A trot out into the neighbourhood with a "lifestyle guide" revealed a whole raft of secret venues with no name over the shop - presumably so only the truly cool can track them down. There was Drei, for a start, named for its address at three Weydingerstrasse, a hangout café for intellectuals, and Apartment, a cutting-edge clothes emporium you would never know was in the basement of a deserted, signless shop unless you spotted the tell-tale spiral staircase leading down. 

This last is on the corner of Munzstrasse, one of Berlin's new shopping streets, mercifully full of boutiques which actually have tempting merchandise in the windows.

Some of the hippest establishments have interesting histories, like the design hotel Lux 11, which is in a gorgeous old building you'd never know was once used by the KGB, Cookies Cream, a chic vegetarian restaurant in the old French cultural institute hidden behind the Westin Grand Hotel, and Weekend, a bar tucked away on Alexanderplatz.  

This hot bar and club is on top of the old Interflug building, where, once, the only tickets available for East Berliners - and only to other Iron Curtain countries - were grudgingly written. 

Enticing but more conventional shops line the courtyards of the Hackescher Markt area, where they have infiltrated old apartment blocks and factories. This area is close to the former Neue Synagogue, once Europe's largest, destroyed on Kristallnacht and partially restored by the Communists. An exhibition on the site recalls Jewish life before the War, and Shabbat services are held in a modern annexe.        

Clarchen's Ballhaus, an old dance-hall which does have its sign clearly displayed in the gallery district, still has bullet-holes in the top room recalling the Battle of Berlin,  when it was occupied by soldiers in hand to hand combat rather than dancers.   But today the hall is back in use - Berlin is the world's leading centre of tango after Bueno Aires - for all kinds of  evening events and Sunday tea-dances, while the delightful garden café is perfect for an alfresco summer lunch.

The alfresco life totally preoccupies Berliners during the summer, when they do their best to convince themselves they are a resort, rather than a landlocked city. This could be partly the influence of young Tel Avivians, who have infiltrated the city in droves in recent years.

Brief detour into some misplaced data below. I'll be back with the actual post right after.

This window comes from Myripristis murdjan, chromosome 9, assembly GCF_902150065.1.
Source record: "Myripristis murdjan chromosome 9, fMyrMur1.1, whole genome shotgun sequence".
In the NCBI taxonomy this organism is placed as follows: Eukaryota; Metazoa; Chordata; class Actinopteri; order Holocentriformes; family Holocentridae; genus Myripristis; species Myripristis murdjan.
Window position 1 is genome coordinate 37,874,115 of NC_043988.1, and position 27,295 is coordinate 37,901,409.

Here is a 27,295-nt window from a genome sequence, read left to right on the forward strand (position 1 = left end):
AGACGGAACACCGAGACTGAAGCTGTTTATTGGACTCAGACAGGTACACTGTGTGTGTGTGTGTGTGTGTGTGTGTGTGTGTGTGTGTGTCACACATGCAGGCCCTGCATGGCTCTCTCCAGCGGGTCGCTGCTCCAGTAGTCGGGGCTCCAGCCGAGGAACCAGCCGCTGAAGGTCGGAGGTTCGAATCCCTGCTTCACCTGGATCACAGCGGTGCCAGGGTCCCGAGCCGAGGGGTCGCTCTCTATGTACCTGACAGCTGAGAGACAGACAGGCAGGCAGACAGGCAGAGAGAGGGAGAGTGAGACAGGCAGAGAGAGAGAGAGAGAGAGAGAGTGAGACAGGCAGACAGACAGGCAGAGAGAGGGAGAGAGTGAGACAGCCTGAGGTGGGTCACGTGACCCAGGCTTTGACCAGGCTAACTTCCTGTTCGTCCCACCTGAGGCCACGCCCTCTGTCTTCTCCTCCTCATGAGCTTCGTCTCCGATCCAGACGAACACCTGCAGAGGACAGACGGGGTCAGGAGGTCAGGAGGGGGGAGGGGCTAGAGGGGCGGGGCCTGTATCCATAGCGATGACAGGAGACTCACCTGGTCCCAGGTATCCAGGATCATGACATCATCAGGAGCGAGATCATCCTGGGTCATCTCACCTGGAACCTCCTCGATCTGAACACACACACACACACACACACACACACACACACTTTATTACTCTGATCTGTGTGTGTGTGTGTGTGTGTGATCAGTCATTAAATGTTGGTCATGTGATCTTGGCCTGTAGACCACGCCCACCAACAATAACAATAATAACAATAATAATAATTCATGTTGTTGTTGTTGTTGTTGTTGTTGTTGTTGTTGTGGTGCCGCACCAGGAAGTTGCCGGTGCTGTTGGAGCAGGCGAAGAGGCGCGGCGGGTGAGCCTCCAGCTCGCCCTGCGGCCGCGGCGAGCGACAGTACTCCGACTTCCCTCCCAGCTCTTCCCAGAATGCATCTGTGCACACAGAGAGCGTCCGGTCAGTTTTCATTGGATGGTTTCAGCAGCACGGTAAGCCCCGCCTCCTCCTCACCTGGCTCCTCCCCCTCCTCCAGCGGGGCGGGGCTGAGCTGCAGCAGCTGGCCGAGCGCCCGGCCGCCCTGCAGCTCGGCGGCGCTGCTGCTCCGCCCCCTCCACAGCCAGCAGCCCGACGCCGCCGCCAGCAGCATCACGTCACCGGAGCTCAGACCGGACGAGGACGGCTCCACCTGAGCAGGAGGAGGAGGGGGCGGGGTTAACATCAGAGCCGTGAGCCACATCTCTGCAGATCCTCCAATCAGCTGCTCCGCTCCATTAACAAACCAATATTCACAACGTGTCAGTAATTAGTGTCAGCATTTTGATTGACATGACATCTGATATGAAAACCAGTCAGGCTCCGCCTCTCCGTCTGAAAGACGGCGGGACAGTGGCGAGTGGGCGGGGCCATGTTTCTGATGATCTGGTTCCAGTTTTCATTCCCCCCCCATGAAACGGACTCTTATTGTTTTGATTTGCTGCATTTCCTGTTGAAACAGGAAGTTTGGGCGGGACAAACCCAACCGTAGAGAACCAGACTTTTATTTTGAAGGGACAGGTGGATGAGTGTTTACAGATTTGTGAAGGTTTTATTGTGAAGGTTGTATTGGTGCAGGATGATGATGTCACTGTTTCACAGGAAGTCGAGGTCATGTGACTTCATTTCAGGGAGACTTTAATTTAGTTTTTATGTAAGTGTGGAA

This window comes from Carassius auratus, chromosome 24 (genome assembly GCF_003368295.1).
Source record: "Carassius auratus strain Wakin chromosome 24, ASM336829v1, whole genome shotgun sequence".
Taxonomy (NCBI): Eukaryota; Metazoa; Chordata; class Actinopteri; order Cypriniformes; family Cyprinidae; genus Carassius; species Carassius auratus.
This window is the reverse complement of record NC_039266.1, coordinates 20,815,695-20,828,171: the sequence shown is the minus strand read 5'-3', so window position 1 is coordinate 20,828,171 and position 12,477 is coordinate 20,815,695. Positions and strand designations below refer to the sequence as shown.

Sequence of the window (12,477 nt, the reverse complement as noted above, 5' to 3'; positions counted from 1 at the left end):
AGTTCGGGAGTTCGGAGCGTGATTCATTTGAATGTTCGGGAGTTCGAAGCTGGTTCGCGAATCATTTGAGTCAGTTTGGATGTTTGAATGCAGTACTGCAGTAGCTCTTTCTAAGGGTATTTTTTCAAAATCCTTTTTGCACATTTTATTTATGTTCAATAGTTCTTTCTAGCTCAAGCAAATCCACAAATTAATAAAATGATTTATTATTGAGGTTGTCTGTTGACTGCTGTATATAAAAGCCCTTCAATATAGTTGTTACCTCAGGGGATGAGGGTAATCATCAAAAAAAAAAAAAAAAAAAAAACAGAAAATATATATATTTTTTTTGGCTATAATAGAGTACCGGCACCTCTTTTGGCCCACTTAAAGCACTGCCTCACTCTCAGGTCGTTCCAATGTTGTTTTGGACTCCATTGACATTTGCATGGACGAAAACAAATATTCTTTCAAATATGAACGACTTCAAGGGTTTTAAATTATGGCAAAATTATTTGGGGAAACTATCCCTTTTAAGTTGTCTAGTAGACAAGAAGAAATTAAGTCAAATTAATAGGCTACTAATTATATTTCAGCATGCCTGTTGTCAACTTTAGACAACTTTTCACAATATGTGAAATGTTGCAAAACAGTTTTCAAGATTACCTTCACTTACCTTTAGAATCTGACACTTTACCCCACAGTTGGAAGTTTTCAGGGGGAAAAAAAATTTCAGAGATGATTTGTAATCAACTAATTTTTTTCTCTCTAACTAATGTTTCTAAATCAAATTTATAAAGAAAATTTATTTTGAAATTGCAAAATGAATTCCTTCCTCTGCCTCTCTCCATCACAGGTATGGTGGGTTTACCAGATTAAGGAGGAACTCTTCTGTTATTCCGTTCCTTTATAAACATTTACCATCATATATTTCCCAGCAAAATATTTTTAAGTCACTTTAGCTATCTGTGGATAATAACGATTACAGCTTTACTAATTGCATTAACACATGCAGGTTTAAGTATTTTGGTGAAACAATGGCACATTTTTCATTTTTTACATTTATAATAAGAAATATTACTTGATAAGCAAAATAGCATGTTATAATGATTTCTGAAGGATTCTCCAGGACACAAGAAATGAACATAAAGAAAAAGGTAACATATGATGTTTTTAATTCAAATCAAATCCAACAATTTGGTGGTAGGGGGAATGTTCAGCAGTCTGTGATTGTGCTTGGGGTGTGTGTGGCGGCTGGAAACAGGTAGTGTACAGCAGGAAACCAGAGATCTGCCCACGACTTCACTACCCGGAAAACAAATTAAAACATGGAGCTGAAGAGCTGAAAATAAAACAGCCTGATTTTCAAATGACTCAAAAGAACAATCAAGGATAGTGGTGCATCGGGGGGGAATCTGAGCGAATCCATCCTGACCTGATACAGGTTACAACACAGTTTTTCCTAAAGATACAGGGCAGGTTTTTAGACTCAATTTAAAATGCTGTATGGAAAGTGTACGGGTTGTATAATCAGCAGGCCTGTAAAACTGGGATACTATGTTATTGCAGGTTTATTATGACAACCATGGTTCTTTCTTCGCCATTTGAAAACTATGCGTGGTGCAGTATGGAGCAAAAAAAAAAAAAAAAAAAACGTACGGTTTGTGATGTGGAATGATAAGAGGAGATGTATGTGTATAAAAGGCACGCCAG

Every riverbank is lined with rows of deckchairs, just like Brighton Beach, and the student/immigrant neighbourhood of Kreuzberg is the home of numerous "beach" bars floating on pontoons in the River Spree, alarmingly packed-out places only to be visited by the young and/or intrepid.   

The city's favourite haunt at the weekend is the Badeschiff, a floating public swimming pool sunk into a ship's hull at the end of several jetties; expect DJ's and a bar, as well as more orthodox aspects of lido life.  This joint jumps until midnight, when the Strandbar next door is the place to repair to.

The Badeschiff is one of several good reasons to visit West Berlin while in the city, despite the draw of the cool - and the world-class museums - of the east.  

Others include Daniel Liebeskind's utterly fascinating Jewish Museum, the delightful neighbourhood of Charlottenberg with smart shops and great little cafés, the once Jewish-owned KaDeWe department store on the Ku'damm, and the museum behind Zoo station devoted to the racy works of fashion photographer Helmut
Newton.  

There is also the shell of the burnt-out church on the Ku'damm which recalls Berlin's wartime history; this is one city which wants no-one ever to forget. To that end, a new documentation centre has been built on the Topography of Terror site where Gestapo headquarters once stood. 

It tells in unflinching detail the grim story every German now knows, and is worth visiting while the current exhibition of poignant photographs taken by Jewish photographers in the Lodz ghetto is on show.

Like most of what today's Berlin has to offer the visitor, this compelling "attraction" is in the city's equally - and undeniably - compelling eastern half.

    Last updated: 5:13pm, August 3 2010